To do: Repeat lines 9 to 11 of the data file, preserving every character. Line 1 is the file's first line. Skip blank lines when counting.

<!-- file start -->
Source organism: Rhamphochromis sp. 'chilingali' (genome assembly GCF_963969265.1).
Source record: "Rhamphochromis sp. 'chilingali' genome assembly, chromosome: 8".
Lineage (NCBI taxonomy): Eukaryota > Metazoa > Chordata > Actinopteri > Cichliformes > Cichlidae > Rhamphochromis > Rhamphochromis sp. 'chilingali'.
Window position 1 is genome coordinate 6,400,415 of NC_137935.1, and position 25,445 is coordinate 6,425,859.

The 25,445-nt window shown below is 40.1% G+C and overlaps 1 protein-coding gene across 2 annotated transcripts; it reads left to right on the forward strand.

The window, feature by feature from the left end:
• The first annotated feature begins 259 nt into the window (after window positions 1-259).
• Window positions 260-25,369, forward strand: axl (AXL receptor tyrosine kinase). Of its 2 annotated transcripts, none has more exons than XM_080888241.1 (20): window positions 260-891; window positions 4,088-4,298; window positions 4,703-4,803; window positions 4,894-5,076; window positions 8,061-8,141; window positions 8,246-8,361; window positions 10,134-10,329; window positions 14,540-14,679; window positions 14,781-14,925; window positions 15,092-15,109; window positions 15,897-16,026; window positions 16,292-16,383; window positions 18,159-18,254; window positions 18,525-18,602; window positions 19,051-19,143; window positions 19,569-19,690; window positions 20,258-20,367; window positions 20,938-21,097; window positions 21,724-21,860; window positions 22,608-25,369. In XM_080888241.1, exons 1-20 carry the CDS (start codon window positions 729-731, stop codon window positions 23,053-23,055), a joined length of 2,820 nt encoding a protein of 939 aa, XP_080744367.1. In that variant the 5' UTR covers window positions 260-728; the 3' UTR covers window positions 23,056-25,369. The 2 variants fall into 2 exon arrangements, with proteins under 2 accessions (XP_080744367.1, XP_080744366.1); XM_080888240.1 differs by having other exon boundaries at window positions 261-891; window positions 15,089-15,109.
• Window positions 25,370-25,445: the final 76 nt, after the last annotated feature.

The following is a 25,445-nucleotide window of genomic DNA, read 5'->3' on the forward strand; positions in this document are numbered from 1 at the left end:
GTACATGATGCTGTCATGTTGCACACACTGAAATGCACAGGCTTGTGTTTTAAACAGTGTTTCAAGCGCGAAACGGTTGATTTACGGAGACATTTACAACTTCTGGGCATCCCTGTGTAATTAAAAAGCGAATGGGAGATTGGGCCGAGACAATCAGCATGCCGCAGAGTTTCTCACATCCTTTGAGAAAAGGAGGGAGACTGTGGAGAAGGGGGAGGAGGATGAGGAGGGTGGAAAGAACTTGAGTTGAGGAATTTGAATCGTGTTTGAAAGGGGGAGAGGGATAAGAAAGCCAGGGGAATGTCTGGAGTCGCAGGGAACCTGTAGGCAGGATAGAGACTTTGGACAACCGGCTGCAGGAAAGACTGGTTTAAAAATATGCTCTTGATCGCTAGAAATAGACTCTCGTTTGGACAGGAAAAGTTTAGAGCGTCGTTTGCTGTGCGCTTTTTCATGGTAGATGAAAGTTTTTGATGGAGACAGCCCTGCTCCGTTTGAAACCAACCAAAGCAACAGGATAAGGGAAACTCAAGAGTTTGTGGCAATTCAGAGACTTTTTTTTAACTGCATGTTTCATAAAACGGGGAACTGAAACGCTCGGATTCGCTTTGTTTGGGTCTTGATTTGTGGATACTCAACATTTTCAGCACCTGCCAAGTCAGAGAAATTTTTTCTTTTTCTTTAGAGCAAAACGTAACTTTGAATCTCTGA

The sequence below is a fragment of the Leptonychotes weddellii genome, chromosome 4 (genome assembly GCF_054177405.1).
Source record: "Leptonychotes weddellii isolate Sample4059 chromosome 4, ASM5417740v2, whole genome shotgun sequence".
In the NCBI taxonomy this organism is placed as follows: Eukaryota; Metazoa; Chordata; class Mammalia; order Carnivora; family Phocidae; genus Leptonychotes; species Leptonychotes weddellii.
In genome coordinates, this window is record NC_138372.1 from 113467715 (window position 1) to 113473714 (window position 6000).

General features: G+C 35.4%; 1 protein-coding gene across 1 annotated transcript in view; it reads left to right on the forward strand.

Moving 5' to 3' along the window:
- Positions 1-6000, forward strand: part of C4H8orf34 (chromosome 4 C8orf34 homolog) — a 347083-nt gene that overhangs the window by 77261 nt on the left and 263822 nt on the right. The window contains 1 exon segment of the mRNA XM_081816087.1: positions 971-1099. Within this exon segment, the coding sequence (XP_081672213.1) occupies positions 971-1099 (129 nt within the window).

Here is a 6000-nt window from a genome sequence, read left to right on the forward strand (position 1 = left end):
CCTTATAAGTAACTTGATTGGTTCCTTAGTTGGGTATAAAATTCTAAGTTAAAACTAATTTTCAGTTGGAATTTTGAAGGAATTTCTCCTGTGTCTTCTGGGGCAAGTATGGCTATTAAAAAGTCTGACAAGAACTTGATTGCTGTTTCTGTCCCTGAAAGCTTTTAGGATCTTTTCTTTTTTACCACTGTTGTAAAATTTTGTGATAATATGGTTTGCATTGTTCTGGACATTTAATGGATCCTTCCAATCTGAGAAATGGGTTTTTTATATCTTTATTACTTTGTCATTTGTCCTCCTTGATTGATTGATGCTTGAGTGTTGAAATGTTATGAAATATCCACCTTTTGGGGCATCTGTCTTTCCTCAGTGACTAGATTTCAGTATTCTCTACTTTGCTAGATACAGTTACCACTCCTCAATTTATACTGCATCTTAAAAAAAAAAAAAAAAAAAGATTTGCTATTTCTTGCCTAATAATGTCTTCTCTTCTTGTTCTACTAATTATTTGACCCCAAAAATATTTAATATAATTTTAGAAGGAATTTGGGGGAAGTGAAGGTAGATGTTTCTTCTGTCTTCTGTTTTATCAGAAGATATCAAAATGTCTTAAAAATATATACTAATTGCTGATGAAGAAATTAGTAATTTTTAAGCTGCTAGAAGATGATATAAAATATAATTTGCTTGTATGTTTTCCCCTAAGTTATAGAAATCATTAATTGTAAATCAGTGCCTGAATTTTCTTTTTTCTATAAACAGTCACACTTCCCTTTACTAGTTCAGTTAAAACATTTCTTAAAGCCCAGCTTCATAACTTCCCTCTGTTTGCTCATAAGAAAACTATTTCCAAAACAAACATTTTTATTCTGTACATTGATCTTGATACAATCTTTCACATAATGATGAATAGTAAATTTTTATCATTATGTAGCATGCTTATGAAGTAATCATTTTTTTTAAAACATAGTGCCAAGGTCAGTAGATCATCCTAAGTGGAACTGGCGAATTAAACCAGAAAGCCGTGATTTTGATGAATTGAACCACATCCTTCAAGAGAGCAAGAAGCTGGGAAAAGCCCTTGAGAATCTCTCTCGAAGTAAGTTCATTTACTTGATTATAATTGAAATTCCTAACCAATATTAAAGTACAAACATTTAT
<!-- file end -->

• Window positions 25,370-25,445: the final 76 nt, after the last annotated feature.

The following is a 25,445-nucleotide window of genomic DNA, read 5'->3' on the forward strand; positions in this document are numbered from 1 at the left end:
GTACATGATGCTGTCATGTTGCACACACTGAAATGCACAGGCTTGTGTTTTAAACAGTGTTTCAAGCGCGAAACGGTTGATTTACGGAGACATTTACAACTTCTGGGCATCCCTGTGTAATTAAAAAGCGAATGGGAGATTGGGCCGAGACAATCAGCATGCCGCAGAGTTTCTCACATCCTTTGAGAAAAGGAGGGAGACTGTGGAGAAGGGGGAGGAGGATGAGGAGGGTGGAAAGAACTTGAGTTGAGGAATTTGAATCGTGTTTGAAAGGGGGAGAGGGATAAGAAAGCCAGGGGAATGTCTGGAGTCGCAGGGAACCTGTAGGCAGGATAGAGACTTTGGACAACCGGCTGCAGGAAAGACTGGTTTAAAAATATGCTCTTGATCGCTAGAAATAGACTCTCGTTTGGACAGGAAAAGTTTAGAGCGTCGTTTGCTGTGCGCTTTTTCATGGTAGATGAAAGTTTTTGATGGAGACAGCCCTGCTCCGTTTGAAACCAACCAAAGCAACAGGATAAGGGAAACTCAAGAGTTTGTGGCAATTCAGAGACTTTTTTTTAACTGCATGTTTCATAAAACGGGGAACTGAAACGCTCGGATTCGCTTTGTTTGGGTCTTGATTTGTGGATACTCAACATTTTCAGCACCTGCCAAGTCAGAGAAATTTTTTCTTTTTCTTTAGAGCAAAACGTAACTTTGAATCTCTGA